Experts have found the most vulnerable places in Runet – Disposable mail news

Personal accounts of Runet users in various services, including Internet banks, turned out to be the worst protected from hackers. This is the opinion of Positive Technologies specialists.
After analyzing 38 websites of various organizations, including IT companies, government agencies, financial and telecommunications organizations, Positive Technologies employees concluded that nine out of ten web applications in Runet are vulnerable to hacker attacks.

Despite the fact that the situation has improved compared to the previous year, half of the sites contain “high-level” vulnerabilities. In 2019, there were 22 vulnerabilities per application, which is one and a half times lower than in 2018. According to Positive Technologies, the probability that data will leak from applications to the network is 68%, unauthorized access is possible in 39% of cases and authentication system weaknesses were found in 45%.

Also, hackers often hack applications in the banking sector. The protection of apps of credit organizations works only in 40% of cases.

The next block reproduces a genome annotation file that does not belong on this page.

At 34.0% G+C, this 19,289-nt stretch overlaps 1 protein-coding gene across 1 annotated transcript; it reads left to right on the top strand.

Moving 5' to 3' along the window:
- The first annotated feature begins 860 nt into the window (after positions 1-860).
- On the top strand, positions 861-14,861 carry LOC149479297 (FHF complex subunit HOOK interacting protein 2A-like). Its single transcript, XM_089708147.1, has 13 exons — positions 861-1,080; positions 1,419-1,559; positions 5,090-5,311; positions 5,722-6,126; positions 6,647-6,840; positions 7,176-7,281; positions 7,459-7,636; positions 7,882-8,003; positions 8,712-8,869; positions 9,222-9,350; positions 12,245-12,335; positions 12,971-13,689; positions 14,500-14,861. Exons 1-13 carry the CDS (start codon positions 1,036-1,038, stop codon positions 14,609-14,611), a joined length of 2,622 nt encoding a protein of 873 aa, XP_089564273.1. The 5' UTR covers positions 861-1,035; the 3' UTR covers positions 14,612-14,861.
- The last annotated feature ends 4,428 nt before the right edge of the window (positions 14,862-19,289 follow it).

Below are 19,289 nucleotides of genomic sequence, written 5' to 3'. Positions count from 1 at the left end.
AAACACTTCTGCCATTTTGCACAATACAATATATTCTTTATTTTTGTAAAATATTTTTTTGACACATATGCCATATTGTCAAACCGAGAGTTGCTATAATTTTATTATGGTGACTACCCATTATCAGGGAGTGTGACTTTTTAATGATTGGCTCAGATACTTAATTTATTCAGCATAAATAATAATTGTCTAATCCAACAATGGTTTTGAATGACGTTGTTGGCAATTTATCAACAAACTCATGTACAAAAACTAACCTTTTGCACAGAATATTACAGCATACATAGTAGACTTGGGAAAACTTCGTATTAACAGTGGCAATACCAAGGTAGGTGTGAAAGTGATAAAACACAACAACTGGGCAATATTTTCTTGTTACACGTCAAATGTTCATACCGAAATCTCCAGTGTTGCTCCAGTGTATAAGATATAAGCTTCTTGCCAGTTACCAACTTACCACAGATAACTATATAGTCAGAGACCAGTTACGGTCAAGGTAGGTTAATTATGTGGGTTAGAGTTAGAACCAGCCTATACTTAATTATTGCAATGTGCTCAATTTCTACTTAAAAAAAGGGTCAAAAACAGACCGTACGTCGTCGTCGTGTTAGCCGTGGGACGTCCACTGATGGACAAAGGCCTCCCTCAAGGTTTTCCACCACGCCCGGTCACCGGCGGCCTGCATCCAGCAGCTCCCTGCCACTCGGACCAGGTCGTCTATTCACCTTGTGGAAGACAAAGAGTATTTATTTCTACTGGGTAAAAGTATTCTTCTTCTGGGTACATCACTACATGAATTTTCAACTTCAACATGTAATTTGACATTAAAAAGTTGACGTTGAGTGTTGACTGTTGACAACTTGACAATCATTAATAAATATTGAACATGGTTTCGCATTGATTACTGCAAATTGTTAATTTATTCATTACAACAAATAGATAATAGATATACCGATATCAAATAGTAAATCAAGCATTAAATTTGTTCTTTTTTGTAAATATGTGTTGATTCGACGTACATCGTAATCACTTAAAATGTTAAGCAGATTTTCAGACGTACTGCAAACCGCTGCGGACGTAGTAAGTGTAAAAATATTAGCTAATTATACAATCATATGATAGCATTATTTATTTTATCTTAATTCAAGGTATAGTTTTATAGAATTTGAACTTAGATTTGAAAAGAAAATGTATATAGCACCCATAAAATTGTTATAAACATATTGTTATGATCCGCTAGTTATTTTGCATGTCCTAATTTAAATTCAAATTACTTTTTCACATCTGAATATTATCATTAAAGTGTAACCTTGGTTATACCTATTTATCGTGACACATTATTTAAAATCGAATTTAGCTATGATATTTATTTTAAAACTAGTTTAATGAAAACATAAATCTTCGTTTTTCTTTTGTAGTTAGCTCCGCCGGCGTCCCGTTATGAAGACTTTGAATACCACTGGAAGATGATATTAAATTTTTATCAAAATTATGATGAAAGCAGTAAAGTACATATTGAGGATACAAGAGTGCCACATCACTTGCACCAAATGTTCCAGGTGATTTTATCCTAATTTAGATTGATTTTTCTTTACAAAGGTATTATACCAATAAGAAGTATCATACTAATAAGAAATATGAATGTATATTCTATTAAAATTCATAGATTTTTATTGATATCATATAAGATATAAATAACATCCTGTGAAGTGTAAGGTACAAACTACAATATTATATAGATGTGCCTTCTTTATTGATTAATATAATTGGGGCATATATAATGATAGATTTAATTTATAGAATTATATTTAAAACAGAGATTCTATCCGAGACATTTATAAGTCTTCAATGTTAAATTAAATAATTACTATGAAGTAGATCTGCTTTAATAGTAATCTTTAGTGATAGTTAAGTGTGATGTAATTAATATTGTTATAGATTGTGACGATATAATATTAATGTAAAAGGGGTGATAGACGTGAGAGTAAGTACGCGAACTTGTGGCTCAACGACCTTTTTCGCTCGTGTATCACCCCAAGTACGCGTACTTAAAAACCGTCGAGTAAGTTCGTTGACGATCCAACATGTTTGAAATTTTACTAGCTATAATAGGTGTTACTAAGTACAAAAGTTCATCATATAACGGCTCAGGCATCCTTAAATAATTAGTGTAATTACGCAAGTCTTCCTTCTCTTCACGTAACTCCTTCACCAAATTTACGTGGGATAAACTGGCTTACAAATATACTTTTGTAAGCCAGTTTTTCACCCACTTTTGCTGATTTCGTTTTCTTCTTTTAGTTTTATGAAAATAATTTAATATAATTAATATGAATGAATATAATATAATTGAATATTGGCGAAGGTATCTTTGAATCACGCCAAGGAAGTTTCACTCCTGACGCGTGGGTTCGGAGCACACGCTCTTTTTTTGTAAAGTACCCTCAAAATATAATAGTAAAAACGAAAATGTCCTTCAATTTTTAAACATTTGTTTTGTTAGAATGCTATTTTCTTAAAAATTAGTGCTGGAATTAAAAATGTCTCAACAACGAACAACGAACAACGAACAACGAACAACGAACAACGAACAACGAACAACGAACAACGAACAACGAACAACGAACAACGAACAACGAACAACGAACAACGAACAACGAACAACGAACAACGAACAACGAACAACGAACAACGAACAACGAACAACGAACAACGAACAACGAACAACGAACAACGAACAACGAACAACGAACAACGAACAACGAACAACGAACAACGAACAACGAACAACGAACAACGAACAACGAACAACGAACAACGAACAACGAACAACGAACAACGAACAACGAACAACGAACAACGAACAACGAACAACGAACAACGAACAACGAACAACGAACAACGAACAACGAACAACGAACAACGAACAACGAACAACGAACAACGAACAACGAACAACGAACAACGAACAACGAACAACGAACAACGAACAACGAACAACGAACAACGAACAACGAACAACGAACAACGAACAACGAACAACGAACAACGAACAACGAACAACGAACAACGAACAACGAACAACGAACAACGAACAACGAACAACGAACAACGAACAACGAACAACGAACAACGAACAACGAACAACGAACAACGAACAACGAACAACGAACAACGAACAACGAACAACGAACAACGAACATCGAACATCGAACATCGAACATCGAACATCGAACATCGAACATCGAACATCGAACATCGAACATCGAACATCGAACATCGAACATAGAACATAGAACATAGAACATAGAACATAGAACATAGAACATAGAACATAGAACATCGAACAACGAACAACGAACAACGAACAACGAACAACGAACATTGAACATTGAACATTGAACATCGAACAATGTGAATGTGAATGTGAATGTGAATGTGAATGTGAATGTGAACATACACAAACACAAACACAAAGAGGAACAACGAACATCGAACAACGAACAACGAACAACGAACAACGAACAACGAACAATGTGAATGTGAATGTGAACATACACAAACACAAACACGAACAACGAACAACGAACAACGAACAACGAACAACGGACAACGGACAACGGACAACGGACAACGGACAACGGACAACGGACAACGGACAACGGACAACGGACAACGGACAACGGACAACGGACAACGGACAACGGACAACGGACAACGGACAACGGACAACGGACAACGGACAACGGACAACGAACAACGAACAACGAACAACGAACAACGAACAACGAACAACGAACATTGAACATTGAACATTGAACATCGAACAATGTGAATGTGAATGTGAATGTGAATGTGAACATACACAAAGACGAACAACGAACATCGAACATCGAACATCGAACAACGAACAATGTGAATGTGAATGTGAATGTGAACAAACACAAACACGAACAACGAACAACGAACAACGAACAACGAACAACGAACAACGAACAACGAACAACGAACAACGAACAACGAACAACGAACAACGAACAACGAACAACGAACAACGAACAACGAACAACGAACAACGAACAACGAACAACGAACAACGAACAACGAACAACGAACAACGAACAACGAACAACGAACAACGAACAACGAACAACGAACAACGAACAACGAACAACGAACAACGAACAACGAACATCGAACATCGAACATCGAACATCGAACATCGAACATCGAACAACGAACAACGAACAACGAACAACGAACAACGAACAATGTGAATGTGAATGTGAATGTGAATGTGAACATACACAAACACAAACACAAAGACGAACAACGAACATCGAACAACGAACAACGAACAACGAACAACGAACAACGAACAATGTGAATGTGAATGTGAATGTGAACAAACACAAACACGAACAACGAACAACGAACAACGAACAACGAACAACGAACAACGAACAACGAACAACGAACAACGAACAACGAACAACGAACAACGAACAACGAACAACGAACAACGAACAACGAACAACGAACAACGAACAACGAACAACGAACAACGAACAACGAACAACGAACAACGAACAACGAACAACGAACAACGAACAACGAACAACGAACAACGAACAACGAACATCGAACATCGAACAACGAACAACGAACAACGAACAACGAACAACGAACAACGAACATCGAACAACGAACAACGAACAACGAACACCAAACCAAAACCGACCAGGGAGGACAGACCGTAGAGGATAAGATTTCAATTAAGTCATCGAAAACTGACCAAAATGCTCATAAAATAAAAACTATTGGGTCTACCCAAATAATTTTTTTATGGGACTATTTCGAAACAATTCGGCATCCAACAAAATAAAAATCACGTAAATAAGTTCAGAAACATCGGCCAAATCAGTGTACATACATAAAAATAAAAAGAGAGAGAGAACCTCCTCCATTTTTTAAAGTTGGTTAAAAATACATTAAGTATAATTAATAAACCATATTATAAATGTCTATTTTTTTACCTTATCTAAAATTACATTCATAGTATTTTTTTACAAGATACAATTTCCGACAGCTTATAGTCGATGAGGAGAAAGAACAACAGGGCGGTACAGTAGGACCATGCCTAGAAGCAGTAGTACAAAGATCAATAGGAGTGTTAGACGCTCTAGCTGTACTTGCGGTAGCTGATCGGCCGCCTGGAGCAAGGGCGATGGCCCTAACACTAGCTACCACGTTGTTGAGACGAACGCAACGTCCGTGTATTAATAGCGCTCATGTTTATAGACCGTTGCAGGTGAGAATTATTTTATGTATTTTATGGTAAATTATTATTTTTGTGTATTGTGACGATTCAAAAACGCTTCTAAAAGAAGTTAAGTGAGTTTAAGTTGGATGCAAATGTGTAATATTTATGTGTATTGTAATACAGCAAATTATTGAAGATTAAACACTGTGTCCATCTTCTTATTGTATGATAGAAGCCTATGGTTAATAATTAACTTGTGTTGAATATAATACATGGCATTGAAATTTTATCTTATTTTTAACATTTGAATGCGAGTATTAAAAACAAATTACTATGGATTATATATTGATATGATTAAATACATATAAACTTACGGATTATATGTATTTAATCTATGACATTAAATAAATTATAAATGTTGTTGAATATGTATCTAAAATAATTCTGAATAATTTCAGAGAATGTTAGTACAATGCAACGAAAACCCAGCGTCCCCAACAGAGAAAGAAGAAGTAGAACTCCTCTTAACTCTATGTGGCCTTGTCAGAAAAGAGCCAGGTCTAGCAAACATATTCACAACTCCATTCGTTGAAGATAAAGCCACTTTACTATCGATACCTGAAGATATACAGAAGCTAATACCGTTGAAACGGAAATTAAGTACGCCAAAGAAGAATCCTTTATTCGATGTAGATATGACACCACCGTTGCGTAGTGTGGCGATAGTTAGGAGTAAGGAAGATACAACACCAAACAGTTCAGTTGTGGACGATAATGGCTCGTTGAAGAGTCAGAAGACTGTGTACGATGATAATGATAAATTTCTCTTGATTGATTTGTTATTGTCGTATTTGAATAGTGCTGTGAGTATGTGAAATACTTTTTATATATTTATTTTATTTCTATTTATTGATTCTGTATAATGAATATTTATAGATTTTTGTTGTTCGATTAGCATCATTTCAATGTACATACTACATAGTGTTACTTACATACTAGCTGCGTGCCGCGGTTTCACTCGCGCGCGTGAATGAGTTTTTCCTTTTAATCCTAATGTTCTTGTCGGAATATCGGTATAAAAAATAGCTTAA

According to experts, this is due to the fact that the dynamics of the main updates of the program is quite high. He noted that the system does not have time to “undergo full training” and automatic configuration.

Applications of government agencies turned out to be the most vulnerable to hacker attacks. Experts stressed that funding for this sector was low. At first, the tenders were won by those who requested the lowest price. And then expenses were reduced even more — by hiring students, for example.
Experts noted that it is quite difficult to protect web applications. Sometimes systems are used in monitoring mode, and real people monitor this. They have to determine whether the attack occurs or not.

“A 24-hour web service requires at least four operators, and this is from five million rubles a year ($78,700),” said Rustem Khairetdinov, vice president of InfoWatch Group. There is no way to hire such a staff of specialists in small companies and regional government agencies.